Dinner with Mom and Dad (Guest Post from the NBP)

I was about 6 or 7 at the time. Even at that tender age, life was confusing to me. Excessively shy, I spoke to no one at school. That seemed to be all right with my classmates who couldn’t decide whether I was a boy or a girl…well, neither could I. They mostly ignored me. So, in short, schooldays were a trial. Nighttime, however, was different—sort of.

During the time that I was imprisoned in school, both Mom and Dad were at an apparently wonderful place called “work.” But come early evening, the clang of the front gate and the opening and closing of the front doors heralded the arrival of the evening ritual. A parent, usually my father, would be home.

 Upon return from a hard day’s work in Candy Land, my dad would greet me, say goodnight to the babysitter/housekeeper, and head directly to the kitchen to start dinner, leaving me to blissfully continue watching The Fresh Prince of Bel Air or whatnot, and in “off” mode. Shortly thereafter, the second clanging signaled the return of Mom who called out a hearty “Hello” and retired upstairs to the kitchen for her much-earned post-work “decompression treats”—a Marlborough Light 100 and a cocktail (just like Don Draper!). I was still downstairs watching Willy from Philly but I could hear the talk talk talking begin. They would talk about their day, politics, international debt, the Twizzlers’ quarterly report, I don’t know what.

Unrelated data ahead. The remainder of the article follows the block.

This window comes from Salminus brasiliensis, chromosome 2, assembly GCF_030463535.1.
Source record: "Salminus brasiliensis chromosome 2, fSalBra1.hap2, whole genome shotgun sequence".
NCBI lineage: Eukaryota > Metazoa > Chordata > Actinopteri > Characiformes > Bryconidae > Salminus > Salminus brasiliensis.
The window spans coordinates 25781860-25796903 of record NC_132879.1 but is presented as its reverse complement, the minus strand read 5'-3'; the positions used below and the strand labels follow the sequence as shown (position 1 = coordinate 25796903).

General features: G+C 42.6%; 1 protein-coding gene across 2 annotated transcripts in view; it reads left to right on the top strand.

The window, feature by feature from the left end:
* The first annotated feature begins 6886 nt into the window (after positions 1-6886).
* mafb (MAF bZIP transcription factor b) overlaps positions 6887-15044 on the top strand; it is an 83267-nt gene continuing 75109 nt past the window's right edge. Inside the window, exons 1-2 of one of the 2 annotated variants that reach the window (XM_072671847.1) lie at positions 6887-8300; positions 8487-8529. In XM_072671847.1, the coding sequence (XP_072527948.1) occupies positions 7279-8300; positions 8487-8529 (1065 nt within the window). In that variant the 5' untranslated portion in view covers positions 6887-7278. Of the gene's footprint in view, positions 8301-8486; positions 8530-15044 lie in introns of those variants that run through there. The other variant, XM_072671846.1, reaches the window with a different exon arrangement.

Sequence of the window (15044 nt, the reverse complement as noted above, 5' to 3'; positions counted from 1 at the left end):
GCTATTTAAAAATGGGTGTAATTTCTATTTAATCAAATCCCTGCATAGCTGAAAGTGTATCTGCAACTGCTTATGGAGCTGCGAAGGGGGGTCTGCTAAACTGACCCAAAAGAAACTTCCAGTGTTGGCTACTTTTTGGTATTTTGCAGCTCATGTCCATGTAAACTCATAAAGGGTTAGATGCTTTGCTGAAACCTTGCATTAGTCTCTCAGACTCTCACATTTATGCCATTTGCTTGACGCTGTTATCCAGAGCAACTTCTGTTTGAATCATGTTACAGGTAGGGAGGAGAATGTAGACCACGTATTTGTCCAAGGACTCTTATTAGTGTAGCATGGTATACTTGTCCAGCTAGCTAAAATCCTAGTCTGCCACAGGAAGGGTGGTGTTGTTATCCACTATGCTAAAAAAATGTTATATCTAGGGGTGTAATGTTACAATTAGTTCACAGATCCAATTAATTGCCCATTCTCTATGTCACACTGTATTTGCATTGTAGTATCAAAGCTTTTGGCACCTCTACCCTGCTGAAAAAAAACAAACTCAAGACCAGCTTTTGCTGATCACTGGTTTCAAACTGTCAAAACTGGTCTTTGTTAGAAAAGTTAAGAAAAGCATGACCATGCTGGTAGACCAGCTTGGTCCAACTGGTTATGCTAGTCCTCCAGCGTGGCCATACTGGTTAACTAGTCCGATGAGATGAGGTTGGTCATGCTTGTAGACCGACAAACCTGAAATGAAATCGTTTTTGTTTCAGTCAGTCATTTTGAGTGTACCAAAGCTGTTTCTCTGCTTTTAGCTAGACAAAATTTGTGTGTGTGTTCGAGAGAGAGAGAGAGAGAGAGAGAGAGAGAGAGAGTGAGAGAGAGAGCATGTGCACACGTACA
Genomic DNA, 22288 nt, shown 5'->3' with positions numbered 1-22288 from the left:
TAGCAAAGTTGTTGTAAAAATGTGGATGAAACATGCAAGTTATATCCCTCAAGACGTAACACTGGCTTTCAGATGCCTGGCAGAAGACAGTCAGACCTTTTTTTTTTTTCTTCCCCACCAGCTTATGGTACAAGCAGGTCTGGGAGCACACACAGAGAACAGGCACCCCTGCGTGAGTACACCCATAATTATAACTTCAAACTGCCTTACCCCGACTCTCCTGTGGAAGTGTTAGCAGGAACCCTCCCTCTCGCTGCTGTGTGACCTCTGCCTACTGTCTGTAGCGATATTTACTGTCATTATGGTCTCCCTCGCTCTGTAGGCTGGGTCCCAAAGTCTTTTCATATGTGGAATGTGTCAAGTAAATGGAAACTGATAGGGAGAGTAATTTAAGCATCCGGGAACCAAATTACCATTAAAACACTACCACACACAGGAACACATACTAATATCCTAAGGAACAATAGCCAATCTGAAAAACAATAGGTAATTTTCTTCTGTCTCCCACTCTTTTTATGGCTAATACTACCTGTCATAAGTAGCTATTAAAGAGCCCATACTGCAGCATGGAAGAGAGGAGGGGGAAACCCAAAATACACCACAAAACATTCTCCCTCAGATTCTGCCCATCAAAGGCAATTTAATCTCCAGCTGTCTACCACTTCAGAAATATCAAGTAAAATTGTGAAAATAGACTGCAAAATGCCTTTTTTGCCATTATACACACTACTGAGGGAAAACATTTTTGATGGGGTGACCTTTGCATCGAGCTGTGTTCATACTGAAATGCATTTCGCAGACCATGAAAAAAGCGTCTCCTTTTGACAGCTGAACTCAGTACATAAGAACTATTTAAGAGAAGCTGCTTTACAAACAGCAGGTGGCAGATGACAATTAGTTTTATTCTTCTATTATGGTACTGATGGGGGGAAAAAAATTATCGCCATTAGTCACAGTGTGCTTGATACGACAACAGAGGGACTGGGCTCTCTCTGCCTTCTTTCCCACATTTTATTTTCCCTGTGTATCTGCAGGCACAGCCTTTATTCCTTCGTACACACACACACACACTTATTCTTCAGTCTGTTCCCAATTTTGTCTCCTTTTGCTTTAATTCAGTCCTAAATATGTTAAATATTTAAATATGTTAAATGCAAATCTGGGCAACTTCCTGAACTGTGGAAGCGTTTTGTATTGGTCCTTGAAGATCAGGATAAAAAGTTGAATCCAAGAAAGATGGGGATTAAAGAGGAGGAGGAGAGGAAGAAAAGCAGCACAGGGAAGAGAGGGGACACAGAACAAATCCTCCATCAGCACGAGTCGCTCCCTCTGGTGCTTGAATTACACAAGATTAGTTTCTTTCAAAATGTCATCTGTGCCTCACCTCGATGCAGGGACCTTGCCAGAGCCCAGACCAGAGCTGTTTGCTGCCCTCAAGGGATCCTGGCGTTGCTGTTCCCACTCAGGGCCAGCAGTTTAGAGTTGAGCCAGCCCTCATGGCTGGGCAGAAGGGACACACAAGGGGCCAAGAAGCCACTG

My parents are smart people. They were both professors. I‘m pretty sure I learned the alphabet from their various degrees and titles—A.B., B.A., J.D., LL.M., M.A., Ph.D., Dr., Esq. My father taught law and my mother taught biology and did neuroimmunological research (whatever that is). But they are also historians, mathematicians, political scientists, social scientists, religious historians, logicians, librarians, and all-around cultural aficionados, who are interested in everything (even the Twizzlers’ supply chain)…and it’s exhausting. They are the epitome of smart in my eyes, and it is harrowing to grow up amidst people of such smartosity (smartosity? Yeah, good word). My parents could and would seemingly talk about any subject in depth, and they were capable of what seemed to me to be astounding logical reasoning, assessment, and analysis. They spoke a different language, a version of English that not even Mr. Rogers spoke. So, the prospect of dinner and its accompanying table conversation was daunting.

Anyway, in the kitchen, as if they needed more nerd juice, they would be joined by The PBS Newshour correspondents MacNeil and Lehrer.[1] In hindsight I’m proud that my family was so non-traditional that my dad would don the apron while my mom would get her Don on, though that was normal for me at the time. Oh boy though, while I was hearing their voices intermingled with MacNeil’s and Lehrer’s, my heartrate started to rise because I knew it was coming… my summons: “Dinner!”

At dinner, while they discoursed on everything from the physics of pinwheels to the philosophies of Plato (not to be confused with Play-Doh), I would play with my food, pretending my broccoli stalks were a bunch of little trees and I was a brontosaurus munching down the forest. Nom! Nom! Nom!

Their gift of gab and their cerebral fusion was advantageous to me because I didn’t have to say much of anything. They could get swept away in their own conversations, ones which always seemed to be in that foreign language and weren’t meant for child consumption anyway: GDP, GOP, GOD, it was all the same to me. At that very tender age, though, I thought I should be able to use the word republican (in a negative, but, of course, very objective way), but I only envisioned that this pelican-dinosaur hybrid had mighty beaks, talons, and a huge wingspan. It was handy for me that my parents gabbed on and on; it left me and my republican free to forage and roam in The Broccoli Forest.